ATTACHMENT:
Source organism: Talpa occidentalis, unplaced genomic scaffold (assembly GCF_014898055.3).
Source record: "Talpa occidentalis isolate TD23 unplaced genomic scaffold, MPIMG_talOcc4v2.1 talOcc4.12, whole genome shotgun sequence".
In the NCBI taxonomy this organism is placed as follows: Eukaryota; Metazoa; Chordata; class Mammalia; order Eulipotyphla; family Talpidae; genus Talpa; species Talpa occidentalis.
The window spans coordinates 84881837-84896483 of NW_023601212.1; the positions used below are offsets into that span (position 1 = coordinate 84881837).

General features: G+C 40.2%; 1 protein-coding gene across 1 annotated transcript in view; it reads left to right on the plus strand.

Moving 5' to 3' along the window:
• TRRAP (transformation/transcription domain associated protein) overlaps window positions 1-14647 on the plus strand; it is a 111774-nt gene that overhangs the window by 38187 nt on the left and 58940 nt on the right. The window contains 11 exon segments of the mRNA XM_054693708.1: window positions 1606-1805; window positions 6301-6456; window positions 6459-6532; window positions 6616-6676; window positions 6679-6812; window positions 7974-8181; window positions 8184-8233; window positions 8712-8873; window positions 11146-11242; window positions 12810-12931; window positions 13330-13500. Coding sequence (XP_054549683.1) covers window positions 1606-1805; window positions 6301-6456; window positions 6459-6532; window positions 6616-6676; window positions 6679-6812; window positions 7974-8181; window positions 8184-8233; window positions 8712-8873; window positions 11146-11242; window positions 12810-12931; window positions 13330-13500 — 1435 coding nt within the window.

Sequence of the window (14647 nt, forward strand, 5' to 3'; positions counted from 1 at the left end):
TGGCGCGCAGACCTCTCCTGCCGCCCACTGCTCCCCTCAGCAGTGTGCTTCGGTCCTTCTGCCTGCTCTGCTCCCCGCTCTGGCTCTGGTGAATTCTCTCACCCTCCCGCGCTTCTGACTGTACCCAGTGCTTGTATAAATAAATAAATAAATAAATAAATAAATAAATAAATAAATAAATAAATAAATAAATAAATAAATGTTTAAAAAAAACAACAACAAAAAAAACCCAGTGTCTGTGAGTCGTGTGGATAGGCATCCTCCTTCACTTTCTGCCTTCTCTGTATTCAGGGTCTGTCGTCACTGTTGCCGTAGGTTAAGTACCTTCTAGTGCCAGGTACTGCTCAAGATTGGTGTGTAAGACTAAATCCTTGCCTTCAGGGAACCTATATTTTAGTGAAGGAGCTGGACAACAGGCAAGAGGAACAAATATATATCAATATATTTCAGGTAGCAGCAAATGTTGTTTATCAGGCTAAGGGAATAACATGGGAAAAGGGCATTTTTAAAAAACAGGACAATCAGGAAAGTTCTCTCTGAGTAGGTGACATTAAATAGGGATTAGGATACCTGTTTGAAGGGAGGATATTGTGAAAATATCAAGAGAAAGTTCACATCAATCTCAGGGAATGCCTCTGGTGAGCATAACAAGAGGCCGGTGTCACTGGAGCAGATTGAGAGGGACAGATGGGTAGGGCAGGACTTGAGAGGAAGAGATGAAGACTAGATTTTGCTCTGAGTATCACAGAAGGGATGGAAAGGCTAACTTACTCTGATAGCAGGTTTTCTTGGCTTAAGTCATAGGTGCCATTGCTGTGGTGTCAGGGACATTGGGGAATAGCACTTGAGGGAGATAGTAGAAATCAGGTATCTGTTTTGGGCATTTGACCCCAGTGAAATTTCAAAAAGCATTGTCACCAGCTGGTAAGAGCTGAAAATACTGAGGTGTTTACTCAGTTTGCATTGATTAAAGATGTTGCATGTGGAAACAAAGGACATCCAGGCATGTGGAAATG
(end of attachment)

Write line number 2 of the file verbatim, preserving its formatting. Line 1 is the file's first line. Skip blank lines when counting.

Source record: "Talpa occidentalis isolate TD23 unplaced genomic scaffold, MPIMG_talOcc4v2.1 talOcc4.12, whole genome shotgun sequence".